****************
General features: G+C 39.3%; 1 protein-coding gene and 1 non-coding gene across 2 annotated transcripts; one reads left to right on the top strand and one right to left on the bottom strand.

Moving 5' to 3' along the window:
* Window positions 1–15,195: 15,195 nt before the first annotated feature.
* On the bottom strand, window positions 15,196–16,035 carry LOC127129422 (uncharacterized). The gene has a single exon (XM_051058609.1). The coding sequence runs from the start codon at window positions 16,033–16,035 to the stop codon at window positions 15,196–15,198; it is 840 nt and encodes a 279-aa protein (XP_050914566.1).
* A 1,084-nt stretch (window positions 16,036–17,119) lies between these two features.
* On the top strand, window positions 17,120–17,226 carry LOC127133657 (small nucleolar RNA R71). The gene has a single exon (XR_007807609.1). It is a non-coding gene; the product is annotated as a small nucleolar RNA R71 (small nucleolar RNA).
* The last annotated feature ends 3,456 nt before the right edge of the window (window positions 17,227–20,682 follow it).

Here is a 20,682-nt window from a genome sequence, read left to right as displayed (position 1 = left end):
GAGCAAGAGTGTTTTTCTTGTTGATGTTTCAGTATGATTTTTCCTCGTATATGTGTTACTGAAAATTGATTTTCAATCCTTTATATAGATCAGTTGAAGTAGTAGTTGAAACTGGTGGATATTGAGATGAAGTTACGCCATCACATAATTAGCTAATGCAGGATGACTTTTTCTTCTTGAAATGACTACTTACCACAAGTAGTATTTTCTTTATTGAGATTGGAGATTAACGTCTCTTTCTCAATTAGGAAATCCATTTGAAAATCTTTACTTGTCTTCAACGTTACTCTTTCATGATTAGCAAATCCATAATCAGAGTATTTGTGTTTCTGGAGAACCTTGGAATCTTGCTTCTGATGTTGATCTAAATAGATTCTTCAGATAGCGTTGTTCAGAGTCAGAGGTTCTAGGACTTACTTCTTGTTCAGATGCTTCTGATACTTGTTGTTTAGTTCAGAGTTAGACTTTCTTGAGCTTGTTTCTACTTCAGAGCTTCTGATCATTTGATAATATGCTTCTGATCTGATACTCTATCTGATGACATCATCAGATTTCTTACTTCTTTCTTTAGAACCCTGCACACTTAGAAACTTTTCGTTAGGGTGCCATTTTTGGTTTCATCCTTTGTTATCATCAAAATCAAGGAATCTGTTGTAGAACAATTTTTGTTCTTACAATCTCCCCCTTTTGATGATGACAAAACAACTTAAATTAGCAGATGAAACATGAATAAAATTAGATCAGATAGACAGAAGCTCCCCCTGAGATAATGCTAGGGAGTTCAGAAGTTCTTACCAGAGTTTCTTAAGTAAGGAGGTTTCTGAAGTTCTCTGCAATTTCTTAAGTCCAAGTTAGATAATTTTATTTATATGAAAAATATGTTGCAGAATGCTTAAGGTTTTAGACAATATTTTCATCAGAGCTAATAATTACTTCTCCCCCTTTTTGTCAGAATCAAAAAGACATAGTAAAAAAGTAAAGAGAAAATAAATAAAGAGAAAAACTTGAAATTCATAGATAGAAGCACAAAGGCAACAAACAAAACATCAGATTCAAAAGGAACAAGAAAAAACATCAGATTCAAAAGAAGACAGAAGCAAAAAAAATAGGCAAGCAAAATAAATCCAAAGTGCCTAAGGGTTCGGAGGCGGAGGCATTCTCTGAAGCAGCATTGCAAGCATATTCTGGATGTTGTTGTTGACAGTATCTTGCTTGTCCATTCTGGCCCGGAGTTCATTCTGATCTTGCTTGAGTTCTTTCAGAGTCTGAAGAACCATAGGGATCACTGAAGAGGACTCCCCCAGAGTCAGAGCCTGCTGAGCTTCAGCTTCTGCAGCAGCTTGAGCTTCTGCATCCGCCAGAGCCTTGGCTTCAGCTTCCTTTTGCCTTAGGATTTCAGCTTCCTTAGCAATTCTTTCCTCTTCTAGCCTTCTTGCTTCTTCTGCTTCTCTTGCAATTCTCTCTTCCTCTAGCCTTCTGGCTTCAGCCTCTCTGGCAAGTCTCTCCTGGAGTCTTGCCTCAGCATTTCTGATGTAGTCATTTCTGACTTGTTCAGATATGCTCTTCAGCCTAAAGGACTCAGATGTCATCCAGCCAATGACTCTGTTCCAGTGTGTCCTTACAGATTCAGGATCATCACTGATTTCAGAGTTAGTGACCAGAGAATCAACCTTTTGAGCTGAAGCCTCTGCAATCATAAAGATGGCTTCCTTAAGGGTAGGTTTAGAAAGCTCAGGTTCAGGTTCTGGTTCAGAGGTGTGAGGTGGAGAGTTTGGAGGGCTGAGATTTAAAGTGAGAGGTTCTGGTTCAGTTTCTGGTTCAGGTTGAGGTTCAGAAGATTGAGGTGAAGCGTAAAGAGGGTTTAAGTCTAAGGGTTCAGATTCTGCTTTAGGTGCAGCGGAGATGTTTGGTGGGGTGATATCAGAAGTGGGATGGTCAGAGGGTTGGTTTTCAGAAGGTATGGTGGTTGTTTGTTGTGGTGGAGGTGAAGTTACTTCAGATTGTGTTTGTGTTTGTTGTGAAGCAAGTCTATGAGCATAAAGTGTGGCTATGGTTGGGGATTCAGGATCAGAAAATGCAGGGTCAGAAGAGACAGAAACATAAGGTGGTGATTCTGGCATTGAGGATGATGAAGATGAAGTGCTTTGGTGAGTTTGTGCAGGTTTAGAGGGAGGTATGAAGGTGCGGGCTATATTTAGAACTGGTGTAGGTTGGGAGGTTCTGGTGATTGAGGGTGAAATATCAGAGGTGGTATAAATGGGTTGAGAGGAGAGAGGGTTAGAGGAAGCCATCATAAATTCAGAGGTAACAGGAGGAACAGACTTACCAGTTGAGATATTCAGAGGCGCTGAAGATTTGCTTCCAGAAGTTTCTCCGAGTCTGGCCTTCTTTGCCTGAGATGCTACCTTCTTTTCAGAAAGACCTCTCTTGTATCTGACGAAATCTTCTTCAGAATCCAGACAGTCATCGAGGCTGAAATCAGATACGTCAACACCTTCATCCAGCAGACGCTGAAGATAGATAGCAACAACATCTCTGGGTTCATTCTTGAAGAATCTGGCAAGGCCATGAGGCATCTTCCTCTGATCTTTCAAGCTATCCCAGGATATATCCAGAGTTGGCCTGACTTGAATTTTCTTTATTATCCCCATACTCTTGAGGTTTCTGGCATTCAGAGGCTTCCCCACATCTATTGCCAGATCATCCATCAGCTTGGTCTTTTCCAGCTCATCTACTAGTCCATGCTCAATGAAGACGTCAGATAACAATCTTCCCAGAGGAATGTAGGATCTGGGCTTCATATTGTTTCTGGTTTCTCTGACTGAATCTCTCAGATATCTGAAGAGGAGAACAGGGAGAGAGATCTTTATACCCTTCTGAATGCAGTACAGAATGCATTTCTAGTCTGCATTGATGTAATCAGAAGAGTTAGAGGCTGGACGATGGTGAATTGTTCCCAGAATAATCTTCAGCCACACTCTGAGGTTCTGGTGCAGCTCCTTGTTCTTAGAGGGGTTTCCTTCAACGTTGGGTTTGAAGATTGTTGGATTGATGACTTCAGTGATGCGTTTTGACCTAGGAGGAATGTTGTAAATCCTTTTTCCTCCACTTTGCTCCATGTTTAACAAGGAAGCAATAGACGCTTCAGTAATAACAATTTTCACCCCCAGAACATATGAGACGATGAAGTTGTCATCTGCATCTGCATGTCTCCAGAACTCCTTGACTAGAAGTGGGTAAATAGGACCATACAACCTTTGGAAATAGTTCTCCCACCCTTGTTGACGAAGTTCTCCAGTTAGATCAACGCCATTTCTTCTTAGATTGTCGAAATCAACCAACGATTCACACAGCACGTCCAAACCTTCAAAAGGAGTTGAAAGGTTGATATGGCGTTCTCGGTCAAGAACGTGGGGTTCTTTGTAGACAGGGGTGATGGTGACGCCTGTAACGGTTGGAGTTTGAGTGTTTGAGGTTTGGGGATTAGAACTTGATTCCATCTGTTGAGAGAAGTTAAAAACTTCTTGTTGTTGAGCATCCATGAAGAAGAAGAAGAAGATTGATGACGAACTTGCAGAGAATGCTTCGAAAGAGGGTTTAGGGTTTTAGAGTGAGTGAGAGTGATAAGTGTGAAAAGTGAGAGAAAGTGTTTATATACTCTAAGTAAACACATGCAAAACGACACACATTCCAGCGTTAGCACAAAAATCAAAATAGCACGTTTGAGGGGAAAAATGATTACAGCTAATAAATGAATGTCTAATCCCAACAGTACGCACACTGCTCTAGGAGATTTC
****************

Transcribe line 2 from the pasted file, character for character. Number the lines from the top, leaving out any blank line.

Moving 5' to 3' along the window: